Enbrethiliel said...


Terry's comment reminds me of why I no longer write "serious" fiction or poetry.

A few months ago, I was musing that I no longer have the knee-jerk "Oh, man, that's awful!" reaction to writing I've done since I started blogging, which I saw as a sign of progress. But a few weeks ago, I admitted to myself that my blogging isn't also my writing. So I've been hiding.

At least the winners (and you and Terry) get your real work out there. I wish I had a friend pushing me to enter more things.

Paul Stilwell said...

Your biased appraisal, Enbrethiliel, is all I need to hear. At least according to my biased opinion.

Oh dear Lord, please don't tell me the skull that was in the room is the same used for her avatar. I used to draw dark stuff - perhaps from the subconscious - though it never got into the seriously scary. I remember going to my friend's house, whose mother and grandmother are artists, to show my drawings. I had received some lessons from his mother. His grandmother is from Brazil and she's a sort of "sensitive". I remember her not even mentioning anything about the drawings, and she said to me as she pointed out the window at some ducks they owned: "You need to draw things outside of yourself". Not that that was a turning point or anything.

I'd love to see some pictures from galleries over there. What's the worse that could happen? They tell you to stop taking photos, and then you pretend like you had absolutely no idea!

LOL to your brother's reactions. All of the reactions. Really, the first three are indeed as accurate as you can get. You know, I took a photo of the artist's lengthy, abstractly verbose commentary for the first place painting. I decided not to post it, but oh, how I would love to show it, then have your brother's words after it: "Hey! It's a bunny! And there's a flying duck! And a dinosaur head!"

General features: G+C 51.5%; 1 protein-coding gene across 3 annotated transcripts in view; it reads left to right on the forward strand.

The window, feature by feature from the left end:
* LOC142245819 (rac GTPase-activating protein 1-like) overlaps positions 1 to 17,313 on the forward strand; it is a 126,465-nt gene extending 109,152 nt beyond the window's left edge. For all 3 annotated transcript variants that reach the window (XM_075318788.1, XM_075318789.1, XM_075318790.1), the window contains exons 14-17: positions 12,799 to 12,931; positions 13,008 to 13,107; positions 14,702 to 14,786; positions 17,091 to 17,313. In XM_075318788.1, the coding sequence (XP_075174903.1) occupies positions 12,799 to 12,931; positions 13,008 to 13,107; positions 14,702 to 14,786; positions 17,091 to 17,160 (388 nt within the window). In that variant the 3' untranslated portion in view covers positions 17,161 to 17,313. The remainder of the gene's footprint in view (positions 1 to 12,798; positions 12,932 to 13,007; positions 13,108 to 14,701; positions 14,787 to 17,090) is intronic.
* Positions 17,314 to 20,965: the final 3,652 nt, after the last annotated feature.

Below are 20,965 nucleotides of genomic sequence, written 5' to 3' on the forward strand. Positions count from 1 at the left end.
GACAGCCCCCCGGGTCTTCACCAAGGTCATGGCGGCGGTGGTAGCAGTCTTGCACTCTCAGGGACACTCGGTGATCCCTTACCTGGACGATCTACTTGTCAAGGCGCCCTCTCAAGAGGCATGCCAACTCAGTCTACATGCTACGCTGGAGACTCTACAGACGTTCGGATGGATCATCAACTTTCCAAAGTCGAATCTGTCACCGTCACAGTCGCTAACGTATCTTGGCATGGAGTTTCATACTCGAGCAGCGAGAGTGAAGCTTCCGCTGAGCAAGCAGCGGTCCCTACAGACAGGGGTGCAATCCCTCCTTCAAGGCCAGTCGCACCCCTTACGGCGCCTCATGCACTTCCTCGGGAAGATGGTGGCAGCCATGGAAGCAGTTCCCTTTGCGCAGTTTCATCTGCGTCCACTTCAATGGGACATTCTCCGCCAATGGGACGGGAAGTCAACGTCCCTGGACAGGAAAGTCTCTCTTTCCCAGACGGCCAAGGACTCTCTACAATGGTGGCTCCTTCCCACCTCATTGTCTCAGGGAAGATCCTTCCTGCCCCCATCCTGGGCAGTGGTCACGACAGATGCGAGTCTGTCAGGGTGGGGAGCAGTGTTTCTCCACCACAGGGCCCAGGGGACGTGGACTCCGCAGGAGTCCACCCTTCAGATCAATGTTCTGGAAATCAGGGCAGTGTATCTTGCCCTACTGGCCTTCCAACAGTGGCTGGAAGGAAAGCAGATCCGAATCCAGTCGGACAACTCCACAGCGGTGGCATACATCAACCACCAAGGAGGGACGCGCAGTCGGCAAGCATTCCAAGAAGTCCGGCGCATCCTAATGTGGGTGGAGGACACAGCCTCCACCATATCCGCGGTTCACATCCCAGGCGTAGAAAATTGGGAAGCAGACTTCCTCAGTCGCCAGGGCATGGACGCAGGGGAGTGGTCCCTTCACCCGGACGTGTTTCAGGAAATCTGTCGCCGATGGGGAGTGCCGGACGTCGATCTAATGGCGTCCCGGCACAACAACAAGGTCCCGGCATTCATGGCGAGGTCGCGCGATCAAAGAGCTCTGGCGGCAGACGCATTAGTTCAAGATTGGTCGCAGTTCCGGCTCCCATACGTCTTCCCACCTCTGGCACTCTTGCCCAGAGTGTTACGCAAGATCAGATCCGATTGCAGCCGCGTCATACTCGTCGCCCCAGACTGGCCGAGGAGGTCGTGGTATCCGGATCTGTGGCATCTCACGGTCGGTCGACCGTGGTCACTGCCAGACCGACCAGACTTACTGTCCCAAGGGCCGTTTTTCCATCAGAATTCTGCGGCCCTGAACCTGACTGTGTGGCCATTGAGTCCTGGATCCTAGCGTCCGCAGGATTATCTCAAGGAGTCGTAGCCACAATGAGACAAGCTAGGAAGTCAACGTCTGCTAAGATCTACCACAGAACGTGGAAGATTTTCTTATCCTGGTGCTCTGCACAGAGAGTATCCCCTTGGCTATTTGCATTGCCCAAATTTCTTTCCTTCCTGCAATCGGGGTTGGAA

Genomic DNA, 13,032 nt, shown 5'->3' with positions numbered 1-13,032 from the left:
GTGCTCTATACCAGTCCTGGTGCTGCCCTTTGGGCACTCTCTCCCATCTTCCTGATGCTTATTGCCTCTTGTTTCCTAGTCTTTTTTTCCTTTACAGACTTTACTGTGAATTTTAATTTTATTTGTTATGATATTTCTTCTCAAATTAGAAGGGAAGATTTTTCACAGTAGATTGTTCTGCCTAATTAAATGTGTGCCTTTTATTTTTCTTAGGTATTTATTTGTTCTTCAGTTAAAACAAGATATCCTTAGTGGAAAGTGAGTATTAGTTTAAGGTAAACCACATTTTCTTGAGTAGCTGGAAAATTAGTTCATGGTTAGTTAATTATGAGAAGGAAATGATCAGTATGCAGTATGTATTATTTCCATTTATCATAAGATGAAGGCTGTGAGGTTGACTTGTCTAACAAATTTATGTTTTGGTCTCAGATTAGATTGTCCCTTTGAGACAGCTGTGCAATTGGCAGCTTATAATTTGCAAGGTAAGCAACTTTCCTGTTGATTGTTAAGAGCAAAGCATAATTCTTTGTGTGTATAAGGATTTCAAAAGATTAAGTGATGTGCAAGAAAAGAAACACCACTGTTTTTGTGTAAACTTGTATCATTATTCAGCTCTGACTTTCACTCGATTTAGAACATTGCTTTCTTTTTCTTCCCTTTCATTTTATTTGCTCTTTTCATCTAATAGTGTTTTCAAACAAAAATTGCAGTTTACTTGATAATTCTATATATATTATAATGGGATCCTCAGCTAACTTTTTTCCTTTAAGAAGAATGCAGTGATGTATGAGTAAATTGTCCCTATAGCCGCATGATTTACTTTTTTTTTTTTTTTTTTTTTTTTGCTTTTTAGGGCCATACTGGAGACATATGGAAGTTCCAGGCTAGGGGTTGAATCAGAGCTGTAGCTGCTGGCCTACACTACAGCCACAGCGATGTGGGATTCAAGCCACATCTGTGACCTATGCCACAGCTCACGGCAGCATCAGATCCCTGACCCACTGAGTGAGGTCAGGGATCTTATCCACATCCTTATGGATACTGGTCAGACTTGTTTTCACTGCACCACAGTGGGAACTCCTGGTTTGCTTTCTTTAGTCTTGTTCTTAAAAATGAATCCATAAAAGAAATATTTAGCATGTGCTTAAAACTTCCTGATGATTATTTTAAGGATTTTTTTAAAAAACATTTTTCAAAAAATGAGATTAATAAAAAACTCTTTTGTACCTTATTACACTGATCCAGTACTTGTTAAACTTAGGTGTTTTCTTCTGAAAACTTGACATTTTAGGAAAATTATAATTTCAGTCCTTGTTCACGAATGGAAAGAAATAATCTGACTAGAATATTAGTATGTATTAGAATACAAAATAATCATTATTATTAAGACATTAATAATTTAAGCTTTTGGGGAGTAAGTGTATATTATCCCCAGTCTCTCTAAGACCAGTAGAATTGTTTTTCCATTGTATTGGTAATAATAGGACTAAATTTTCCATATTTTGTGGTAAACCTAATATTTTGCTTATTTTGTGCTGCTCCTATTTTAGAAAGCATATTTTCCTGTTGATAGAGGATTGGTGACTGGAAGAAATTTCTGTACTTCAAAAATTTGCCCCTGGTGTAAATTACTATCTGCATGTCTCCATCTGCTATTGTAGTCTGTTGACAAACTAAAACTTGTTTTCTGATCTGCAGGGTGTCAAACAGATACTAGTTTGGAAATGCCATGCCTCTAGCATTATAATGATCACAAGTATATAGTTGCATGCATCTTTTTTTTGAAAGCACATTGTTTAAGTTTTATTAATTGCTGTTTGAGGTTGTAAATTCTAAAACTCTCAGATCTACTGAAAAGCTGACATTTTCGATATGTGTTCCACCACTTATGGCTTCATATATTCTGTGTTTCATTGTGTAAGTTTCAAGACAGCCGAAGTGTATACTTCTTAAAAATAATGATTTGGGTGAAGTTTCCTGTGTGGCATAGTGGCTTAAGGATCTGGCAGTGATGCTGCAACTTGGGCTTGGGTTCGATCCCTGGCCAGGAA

There's nothing like the truth.

Paul Stilwell said...

Terry, my best wishes for your entry next month.

The writing in this post was mainly my emotional frustration with there seeming to not be any real culture here. It's like there is just the facsimile of culture. For this vacuity I think I assigned the absent artists as a kind of metaphor in my mind. Of course, I was being presumptuous in the extreme, saying "arrogant indifference", since they could have been absent for all manner of real reasons.

And I do consider low self-esteem (for want of a better word; I know what you mean by it, and that it is not merely its pyschological implication) a real reason; if only because I am well-acquainted with it, in life. Though I would not presume to think mine is as yours in every's just that I know and understand what your saying through my own experience.

I know that if I overheard people say the same thing about one of my paintings at an exhibition, I would have no trouble believing their words, *but* I would probably struggle mightily with resentment, because there is pride in me.

Paul Stilwell said...

E, I'm pushing you to enter more things.

Well, over the internet is not so convincing a push I guess...but I'm serious.

Enbrethiliel said...